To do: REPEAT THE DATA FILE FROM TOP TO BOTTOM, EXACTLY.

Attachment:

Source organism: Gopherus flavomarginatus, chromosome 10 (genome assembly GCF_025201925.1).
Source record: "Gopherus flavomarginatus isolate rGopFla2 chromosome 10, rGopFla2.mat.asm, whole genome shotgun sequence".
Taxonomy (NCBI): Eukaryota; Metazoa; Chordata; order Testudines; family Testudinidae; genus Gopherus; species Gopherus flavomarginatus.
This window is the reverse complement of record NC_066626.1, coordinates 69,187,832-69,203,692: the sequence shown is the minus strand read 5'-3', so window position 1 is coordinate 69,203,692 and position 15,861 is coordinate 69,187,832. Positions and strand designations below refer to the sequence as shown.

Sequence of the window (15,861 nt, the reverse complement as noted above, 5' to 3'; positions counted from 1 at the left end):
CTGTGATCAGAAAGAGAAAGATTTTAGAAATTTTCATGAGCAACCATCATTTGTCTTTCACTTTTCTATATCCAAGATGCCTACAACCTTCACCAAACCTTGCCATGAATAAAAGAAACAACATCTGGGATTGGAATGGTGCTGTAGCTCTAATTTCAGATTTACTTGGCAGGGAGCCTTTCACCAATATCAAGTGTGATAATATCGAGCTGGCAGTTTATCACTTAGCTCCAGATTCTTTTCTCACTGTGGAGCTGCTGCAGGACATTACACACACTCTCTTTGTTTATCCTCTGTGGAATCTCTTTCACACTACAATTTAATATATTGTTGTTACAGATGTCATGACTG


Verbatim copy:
Source organism: Gopherus flavomarginatus, chromosome 10 (genome assembly GCF_025201925.1).
Source record: "Gopherus flavomarginatus isolate rGopFla2 chromosome 10, rGopFla2.mat.asm, whole genome shotgun sequence".
Taxonomy (NCBI): Eukaryota; Metazoa; Chordata; order Testudines; family Testudinidae; genus Gopherus; species Gopherus flavomarginatus.
This window is the reverse complement of record NC_066626.1, coordinates 69,187,832-69,203,692: the sequence shown is the minus strand read 5'-3', so window position 1 is coordinate 69,203,692 and position 15,861 is coordinate 69,187,832. Positions and strand designations below refer to the sequence as shown.

Sequence of the window (15,861 nt, the reverse complement as noted above, 5' to 3'; positions counted from 1 at the left end):
CTGTGATCAGAAAGAGAAAGATTTTAGAAATTTTCATGAGCAACCATCATTTGTCTTTCACTTTTCTATATCCAAGATGCCTACAACCTTCACCAAACCTTGCCATGAATAAAAGAAACAACATCTGGGATTGGAATGGTGCTGTAGCTCTAATTTCAGATTTACTTGGCAGGGAGCCTTTCACCAATATCAAGTGTGATAATATCGAGCTGGCAGTTTATCACTTAGCTCCAGATTCTTTTCTCACTGTGGAGCTGCTGCAGGACATTACACACACTCTCTTTGTTTATCCTCTGTGGAATCTCTTTCACACTACAATTTAATATATTGTTGTTACAGATGTCATGACTG